When I was asked by Northumberland Wildlife Trust to blog about my lockdown sightings, I set out on my daily walk to photograph some of the birds at the coast. But halfway to St Mary’s lighthouse I came across something that really moved me: this growing collection of small stone cairns on the beach at Whitley Bay.
Nature, art, remembrance, hope - call them what you will, these little pillars of pebbles lovingly placed by residents of our beachfront town have quickly become beacons of hope and solidarity, reaching into our isolation to remind us that we are not alone.
There are many ways to turn to nature at this time, and cairns have always had a simple, primal and universal appeal. As I watched and photographed them many other people felt their pull, pausing to make their own contribution. The reverence with which the eldest to the youngest members of our community placed their carefully chosen stones was touching to witness. Each clearly had their own reasons: remembering a loved one; trying to inspire others having a tough time; thanking key workers who are helping them through their own difficulties.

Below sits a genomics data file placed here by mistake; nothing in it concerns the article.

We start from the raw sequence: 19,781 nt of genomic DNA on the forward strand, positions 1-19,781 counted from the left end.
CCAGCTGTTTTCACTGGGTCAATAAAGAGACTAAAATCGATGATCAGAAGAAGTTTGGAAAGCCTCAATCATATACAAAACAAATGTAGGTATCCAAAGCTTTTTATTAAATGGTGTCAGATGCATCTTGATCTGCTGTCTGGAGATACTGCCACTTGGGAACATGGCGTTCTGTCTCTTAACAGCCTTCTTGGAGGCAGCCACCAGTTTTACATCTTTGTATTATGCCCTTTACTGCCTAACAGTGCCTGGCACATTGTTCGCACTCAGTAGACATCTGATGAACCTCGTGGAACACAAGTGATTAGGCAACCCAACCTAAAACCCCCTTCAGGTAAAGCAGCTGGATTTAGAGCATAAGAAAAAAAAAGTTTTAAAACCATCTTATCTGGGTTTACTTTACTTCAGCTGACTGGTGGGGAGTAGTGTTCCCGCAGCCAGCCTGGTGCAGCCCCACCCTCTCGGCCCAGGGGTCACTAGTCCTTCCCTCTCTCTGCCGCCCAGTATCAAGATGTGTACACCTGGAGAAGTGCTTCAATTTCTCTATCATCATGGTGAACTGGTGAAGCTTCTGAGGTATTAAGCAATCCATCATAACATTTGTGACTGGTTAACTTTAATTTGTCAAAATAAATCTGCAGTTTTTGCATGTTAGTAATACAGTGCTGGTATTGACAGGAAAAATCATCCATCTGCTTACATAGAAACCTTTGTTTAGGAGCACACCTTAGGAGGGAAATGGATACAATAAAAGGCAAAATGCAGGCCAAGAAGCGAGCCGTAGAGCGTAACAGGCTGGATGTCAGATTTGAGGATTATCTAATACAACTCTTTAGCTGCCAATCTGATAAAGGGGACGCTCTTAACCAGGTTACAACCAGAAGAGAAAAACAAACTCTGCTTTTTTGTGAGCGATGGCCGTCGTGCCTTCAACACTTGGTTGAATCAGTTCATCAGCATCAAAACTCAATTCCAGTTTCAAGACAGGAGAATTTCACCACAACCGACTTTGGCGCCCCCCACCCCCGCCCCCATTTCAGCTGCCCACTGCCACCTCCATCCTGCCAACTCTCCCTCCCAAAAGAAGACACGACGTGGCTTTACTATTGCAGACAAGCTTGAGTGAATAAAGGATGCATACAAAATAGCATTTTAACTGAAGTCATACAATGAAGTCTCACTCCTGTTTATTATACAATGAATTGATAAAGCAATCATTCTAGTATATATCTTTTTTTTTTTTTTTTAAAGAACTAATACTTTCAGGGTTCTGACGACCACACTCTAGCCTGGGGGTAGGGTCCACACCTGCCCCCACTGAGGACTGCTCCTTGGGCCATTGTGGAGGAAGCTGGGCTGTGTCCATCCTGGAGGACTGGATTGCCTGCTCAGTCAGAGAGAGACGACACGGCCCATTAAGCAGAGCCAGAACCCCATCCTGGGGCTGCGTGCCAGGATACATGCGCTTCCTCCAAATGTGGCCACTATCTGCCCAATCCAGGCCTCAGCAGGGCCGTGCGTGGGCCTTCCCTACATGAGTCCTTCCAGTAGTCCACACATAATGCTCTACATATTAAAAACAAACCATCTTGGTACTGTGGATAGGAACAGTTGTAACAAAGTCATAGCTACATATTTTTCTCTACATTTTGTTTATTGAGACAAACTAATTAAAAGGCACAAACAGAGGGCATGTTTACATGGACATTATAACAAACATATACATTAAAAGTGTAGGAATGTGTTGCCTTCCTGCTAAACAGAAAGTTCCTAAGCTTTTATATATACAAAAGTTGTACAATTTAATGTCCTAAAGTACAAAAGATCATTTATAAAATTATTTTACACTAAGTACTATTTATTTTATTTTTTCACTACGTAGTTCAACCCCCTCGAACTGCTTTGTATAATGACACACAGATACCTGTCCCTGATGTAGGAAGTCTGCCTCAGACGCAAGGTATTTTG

I couldn’t count the number that have sprung up in the last couple of weeks, and it is wonderful to create art as a community, with each tiny individual tower adding up to a collective symbol of togetherness and hope. Even as we create the cairns we are aware they will not last forever - just until the next really high tide - and perhaps they are even more beautiful for their transience. I just hope we won't need their solace for too much longer.